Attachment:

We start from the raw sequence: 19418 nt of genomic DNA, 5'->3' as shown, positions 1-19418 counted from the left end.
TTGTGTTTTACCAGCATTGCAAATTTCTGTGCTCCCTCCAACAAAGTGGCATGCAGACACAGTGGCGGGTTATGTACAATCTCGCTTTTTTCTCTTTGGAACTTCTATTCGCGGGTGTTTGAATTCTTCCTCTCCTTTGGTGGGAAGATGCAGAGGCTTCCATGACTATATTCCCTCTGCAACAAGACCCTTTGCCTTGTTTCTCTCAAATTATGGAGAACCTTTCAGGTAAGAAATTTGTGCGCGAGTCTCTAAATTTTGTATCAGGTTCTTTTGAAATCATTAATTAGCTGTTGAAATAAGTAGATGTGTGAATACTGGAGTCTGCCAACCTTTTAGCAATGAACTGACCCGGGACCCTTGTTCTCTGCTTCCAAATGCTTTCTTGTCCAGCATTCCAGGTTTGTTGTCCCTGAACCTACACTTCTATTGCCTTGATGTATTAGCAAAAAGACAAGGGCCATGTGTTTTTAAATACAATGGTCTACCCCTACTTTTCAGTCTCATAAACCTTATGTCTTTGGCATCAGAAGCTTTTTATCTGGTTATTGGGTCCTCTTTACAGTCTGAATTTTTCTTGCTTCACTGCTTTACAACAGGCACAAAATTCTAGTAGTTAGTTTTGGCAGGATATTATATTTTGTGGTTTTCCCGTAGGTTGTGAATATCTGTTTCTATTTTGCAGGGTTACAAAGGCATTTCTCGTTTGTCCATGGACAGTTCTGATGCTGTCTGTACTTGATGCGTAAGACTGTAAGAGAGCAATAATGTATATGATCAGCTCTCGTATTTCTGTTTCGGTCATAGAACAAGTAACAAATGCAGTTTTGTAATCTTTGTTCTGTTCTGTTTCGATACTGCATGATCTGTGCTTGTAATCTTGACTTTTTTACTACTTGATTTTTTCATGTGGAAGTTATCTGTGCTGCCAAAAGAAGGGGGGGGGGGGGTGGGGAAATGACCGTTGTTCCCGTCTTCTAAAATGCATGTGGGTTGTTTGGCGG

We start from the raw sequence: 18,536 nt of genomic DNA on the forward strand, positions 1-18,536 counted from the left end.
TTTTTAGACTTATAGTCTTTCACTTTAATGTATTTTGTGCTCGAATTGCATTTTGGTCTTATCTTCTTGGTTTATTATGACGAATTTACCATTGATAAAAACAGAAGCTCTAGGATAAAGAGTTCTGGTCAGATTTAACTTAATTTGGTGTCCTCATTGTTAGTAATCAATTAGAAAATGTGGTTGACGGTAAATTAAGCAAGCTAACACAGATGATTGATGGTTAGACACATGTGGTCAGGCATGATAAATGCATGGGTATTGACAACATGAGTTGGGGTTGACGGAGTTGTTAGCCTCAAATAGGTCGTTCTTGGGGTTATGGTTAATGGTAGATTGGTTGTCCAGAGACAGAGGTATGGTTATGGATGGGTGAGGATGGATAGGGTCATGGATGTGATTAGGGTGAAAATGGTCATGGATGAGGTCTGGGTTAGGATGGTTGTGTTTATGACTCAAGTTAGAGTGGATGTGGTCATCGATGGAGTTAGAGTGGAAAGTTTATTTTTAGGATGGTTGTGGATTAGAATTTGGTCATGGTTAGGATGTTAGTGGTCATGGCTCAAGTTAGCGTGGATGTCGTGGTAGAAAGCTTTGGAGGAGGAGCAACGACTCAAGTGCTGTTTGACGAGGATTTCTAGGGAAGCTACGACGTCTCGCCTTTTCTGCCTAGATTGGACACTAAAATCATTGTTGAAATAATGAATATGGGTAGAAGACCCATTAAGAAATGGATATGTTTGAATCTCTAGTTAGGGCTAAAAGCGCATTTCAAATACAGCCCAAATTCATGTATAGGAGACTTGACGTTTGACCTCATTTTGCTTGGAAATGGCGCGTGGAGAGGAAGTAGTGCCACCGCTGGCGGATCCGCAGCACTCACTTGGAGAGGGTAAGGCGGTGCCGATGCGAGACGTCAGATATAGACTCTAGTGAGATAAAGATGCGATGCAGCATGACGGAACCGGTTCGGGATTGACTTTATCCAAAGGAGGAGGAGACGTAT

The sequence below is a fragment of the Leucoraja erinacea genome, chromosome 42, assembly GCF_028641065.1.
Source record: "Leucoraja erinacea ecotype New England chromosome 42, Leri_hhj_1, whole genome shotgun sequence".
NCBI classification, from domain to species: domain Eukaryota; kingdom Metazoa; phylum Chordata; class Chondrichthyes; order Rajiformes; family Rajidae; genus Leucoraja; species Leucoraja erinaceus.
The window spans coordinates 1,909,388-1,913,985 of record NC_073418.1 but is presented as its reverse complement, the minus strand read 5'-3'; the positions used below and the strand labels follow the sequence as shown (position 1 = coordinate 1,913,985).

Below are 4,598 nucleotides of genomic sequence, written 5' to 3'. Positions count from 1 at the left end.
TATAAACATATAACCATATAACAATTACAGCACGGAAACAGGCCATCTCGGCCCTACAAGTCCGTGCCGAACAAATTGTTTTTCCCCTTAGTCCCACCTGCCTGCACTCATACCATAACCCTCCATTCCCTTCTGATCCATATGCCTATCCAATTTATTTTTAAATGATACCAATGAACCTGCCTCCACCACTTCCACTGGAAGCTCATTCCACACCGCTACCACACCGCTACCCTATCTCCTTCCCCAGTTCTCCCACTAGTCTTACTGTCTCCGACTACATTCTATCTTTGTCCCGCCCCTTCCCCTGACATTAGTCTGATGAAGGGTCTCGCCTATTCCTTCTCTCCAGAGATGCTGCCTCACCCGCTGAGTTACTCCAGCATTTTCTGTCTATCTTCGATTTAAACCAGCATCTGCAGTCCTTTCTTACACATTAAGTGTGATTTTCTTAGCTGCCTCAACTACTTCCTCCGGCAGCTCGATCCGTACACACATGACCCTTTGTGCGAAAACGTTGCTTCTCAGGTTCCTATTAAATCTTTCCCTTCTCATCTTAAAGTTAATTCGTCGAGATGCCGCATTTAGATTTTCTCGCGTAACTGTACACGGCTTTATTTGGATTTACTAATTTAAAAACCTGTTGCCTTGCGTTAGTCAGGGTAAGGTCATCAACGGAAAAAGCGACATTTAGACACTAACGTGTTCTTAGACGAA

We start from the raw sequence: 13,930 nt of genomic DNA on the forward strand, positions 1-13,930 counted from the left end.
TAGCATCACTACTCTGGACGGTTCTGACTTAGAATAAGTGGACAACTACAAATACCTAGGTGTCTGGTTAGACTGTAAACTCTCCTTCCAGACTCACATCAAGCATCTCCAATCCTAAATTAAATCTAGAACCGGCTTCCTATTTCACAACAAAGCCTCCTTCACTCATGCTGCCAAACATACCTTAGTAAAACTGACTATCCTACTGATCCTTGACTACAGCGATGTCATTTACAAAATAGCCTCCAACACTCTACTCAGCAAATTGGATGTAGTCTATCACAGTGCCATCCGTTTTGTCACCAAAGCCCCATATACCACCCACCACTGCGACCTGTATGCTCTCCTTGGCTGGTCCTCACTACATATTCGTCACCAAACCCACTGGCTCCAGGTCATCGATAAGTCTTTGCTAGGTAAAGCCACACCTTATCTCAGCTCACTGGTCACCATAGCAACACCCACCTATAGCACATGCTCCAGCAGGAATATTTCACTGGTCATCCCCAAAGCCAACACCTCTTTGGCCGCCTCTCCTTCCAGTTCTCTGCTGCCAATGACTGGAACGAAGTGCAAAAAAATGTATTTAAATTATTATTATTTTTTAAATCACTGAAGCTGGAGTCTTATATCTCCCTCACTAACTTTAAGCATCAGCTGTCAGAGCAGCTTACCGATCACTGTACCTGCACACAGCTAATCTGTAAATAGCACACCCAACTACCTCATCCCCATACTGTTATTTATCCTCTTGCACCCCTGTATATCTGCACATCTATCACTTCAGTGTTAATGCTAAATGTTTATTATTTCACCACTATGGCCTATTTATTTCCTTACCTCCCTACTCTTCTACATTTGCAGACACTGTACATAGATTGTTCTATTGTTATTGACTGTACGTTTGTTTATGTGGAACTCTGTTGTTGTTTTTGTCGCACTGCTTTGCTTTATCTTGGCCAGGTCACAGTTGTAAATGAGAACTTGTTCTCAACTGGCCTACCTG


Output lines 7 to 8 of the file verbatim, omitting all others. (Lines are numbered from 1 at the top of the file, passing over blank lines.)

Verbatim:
NCBI classification, from domain to species: domain Eukaryota; kingdom Metazoa; phylum Chordata; class Chondrichthyes; order Rajiformes; family Rajidae; genus Leucoraja; species Leucoraja erinaceus.
The window spans coordinates 1,909,388-1,913,985 of record NC_073418.1 but is presented as its reverse complement, the minus strand read 5'-3'; the positions used below and the strand labels follow the sequence as shown (position 1 = coordinate 1,913,985).